Reviewed on: SoundStage! Solo, January 2020

I measured the FS-HAL1 earphones using laboratory-grade equipment: a G.R.A.S. Model 43AG ear/cheek simulator/RA0402 ear simulator with KB5000/KB5001 simulated pinnae, and a Clio 10 FW audio analyzer. The earphones were amplified using a Musical Fidelity V-CAN. Except as noted, all measurements were made using medium-sized, single-flange silicone eartips, as these fit the ear/cheek simulator best. These are “flat” measurements; no diffuse-field or free-field compensation curve was employed. If you’d like to learn more about what our measurements mean, click here.

Frequency response

The above chart shows the FS-HAL1s’ frequency response, which looks pretty typical for a set of earphones with a well-balanced sound. The peak between 3 and 5kHz is broader than the usual narrow peak centered at about 3kHz. The broad hump below about 800Hz is typical of earphones using dynamic drivers for the bass; it may have a bit of excess upper bass/lower midrange.

Frequency response

This chart shows how the FS-HAL1s’ tonal balance changes when they’re used with a high-impedance (75 ohms) source, such as a cheap laptop or some cheap professional headphone amps, or some exotic tube amps. There’s barely any difference at all below 13kHz, which is a result I’ve seen in perhaps one or two other earphones using balanced armatures.

Frequency response

This chart shows the FS-HAL1s’ right-channel response compared with three other hybrid earphones: the 1More Triple Drivers, the Campfire Audio IOs, and the AKG N5005s, which when used with their reference filter are the earphones said to best conform to the Harman curve, the response that research shows delivers what most listeners consider the most natural sound. The FS-HAL1s are mostly in the ballpark with the 1More and AKG earphone, although the bass-to-treble balance suggests the FS-HAL1s will sound a little mellower.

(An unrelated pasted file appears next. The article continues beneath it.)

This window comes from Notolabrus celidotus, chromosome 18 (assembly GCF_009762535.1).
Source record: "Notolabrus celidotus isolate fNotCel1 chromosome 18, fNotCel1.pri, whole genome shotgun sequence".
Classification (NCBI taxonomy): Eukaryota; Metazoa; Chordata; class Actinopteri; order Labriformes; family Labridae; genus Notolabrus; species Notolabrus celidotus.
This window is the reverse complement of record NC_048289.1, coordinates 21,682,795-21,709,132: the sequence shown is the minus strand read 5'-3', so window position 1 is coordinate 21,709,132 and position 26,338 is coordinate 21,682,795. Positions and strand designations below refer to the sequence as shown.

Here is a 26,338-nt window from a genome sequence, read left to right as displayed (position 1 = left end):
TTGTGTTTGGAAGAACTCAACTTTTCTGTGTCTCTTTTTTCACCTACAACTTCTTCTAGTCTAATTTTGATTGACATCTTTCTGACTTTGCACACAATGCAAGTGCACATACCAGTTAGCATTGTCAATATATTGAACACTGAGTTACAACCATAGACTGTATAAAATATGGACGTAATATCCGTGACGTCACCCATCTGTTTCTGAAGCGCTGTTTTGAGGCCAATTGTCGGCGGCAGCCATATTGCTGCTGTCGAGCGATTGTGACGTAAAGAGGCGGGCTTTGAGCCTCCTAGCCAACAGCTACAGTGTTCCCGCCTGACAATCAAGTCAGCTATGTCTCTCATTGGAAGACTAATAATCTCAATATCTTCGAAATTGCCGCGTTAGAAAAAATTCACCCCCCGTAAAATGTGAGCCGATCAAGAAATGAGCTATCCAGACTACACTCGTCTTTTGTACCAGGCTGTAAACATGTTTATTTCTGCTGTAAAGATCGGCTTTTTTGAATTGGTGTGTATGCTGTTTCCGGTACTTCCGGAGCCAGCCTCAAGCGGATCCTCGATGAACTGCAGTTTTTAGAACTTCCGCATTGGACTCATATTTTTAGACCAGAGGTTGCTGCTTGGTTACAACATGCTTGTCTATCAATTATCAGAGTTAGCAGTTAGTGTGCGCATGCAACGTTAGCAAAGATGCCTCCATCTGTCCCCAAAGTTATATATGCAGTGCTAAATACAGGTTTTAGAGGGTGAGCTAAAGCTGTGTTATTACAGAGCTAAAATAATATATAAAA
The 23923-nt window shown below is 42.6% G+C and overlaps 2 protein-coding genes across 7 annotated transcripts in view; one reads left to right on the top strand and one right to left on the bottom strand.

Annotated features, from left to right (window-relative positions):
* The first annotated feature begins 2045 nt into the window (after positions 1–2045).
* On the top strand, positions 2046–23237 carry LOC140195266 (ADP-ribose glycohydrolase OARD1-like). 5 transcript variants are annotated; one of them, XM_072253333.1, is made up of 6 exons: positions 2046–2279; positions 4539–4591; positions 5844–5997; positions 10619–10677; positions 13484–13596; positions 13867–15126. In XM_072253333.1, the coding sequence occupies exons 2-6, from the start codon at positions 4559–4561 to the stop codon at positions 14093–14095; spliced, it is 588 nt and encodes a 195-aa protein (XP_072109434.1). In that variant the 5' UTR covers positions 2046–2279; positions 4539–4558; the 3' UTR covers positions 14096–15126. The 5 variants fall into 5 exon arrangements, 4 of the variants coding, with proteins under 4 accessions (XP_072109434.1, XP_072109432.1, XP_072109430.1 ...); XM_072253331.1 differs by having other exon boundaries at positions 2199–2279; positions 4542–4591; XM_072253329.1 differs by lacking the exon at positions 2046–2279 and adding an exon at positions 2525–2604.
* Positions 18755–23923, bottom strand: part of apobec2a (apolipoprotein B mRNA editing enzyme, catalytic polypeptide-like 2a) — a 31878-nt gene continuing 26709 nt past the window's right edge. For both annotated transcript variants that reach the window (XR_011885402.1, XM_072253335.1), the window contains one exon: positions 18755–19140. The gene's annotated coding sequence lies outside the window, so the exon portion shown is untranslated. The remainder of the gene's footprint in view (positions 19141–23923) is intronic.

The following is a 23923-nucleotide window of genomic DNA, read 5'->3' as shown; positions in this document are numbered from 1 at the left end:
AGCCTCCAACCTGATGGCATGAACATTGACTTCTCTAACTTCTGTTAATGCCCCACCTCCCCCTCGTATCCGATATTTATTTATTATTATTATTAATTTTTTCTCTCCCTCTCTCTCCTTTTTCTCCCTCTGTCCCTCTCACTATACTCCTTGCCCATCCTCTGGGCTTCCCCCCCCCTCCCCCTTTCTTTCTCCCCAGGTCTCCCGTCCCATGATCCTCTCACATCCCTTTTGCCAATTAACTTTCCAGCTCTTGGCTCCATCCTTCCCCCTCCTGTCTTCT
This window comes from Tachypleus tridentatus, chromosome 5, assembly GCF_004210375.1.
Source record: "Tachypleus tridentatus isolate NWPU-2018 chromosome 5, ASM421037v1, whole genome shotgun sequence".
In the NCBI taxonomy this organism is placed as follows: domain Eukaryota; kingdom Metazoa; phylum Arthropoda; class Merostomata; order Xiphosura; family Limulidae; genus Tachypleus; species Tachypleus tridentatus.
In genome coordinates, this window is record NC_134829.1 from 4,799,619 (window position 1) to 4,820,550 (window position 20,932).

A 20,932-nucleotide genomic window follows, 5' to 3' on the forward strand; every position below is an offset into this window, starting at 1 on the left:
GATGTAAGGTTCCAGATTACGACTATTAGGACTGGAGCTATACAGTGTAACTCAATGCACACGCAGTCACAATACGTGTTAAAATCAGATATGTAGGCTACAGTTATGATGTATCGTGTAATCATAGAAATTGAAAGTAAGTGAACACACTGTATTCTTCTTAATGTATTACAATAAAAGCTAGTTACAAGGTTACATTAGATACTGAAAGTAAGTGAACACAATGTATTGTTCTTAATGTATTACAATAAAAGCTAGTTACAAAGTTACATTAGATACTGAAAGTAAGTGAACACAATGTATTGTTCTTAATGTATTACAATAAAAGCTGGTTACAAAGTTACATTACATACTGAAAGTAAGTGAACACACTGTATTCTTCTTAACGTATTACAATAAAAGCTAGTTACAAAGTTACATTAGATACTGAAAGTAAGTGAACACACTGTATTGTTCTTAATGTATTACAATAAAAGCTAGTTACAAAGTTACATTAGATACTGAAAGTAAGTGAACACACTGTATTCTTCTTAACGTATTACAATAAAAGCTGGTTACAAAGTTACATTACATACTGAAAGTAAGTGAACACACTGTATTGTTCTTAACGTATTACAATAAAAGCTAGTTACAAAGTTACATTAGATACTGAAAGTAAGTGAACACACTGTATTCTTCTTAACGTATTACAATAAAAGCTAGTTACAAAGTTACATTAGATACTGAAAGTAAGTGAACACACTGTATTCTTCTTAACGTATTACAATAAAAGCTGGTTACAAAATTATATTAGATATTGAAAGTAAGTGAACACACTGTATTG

The FS-HAL1s’ spectral decay (waterfall) chart shows a tiny amount of very well-damped resonance at 4kHz, and a little bit of resonance below 400Hz, but overall, its resonance is comparatively low.


The FS-HAL1s’ distortion is exceptionally low, below 1% even at the extremely loud listening level of 100dBA.


The impedance magnitude of the FS-HAL1s is flatter than that of typical hybrid earphones, running basically flat to 5kHz, and the phase is almost completely flat. This suggests that unlike almost all earphones using balanced-armature drivers, the FS-HAL1s’ sound won’t vary greatly no matter what the output impedance of the source device. It also leads me to believe that the dynamic “woofer” is covering most or all of the midrange as well as the bass.

Sensitivity of the FS-HAL1 earphones, measured between 300Hz and 3kHz, using a 1mW signal calculated for 32 ohms rated impedance, is 108.8dB, thus the FS-HAL1s should deliver satisfying volume from any source device.

. . . Brent Butterworth